Since the debut of his demo in 2020, there have been many rumors about Unreal Engine 5. Described by many as the first real look at next-gen video game development, many developers have chosen to build their next project using Unreal Engine 5 and its new technologies, such as Lumen and Nanite.
Even developers and publishers who have relied on their own engines (such as Electronic Arts with Frostbite) have chosen to use Epic’s software. To name just a few: BioShock 4, the next Mass Effect game, and even the next Witcher game will be built with Unreal Engine 5. At the State of Unreal event held today, Epic revealed that the engine has officially launched and is ready for download.
Even though Unreal Engine 5 Boasting an improved user interface and increased performance, the real brilliance of the engine lies in the underlying technologies it uses to achieve a photorealistic effect. Nanite allows developers to introduce movie-like fidelity levels of art into their games without significantly degrading performance. For all intents and purposes, Nanite intends Level of Detail (LOD) solutions to be completely redundant by comparison.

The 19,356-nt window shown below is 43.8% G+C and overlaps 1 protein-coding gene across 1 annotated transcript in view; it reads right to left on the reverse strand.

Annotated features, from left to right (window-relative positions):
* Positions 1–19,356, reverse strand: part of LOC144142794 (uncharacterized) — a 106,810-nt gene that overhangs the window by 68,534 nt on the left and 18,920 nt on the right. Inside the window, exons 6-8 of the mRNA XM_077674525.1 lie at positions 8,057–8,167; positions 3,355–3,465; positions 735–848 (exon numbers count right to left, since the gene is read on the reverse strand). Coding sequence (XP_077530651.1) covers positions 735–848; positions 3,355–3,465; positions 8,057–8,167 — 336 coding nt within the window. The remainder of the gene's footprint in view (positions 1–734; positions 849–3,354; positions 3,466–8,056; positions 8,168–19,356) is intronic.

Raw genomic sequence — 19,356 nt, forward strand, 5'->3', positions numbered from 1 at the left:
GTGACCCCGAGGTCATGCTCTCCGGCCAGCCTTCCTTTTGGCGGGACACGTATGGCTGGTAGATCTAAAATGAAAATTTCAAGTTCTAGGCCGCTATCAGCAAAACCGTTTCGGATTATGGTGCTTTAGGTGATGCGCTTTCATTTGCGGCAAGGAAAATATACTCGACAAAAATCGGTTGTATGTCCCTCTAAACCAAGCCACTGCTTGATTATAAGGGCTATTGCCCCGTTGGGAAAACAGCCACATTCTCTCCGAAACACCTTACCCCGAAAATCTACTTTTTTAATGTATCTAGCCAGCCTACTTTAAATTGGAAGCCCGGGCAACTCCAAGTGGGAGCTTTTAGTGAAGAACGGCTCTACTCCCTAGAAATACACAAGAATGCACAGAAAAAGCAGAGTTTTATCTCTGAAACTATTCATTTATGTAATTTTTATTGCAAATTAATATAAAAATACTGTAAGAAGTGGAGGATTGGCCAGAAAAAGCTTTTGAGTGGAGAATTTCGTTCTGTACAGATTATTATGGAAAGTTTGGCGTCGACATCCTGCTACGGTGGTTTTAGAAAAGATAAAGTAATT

For its part, the Lumen technology of Unreal Engine 5 It is presented as a dynamic global illumination tool that produces or mimics real-life lighting efficiently and faithfully. Epic has already shown off both technologies in its first tech demo, titled Lumen in the Land of Nanite.
In addition to putting Unreal Engine 5 Available to all developers, Epic has also decided to release a portion of the city environment that its developers built for The Matrix Awakens demo, as a playing field for other developers to test the engine’s technological capabilities.
In a similar vein to Unreal Tournament, Unreal Engine 5 it also launches with a multiplayer shooter called Lyra. Epic describes the sample game as a hands-on learning tool, allowing developers to customize Lyra to suit their needs and even use it as a good foundation for their own project.
As big-budget TV shows like The Mandalorian have started using Unreal for their digital sets, the lines between video games, movies, and TV shows have started to blur in a way that was virtually incomprehensible and foolishly optimistic two years ago. decades. Kim Libreri, Epic’s chief technology officer, seems to think this is just the beginning.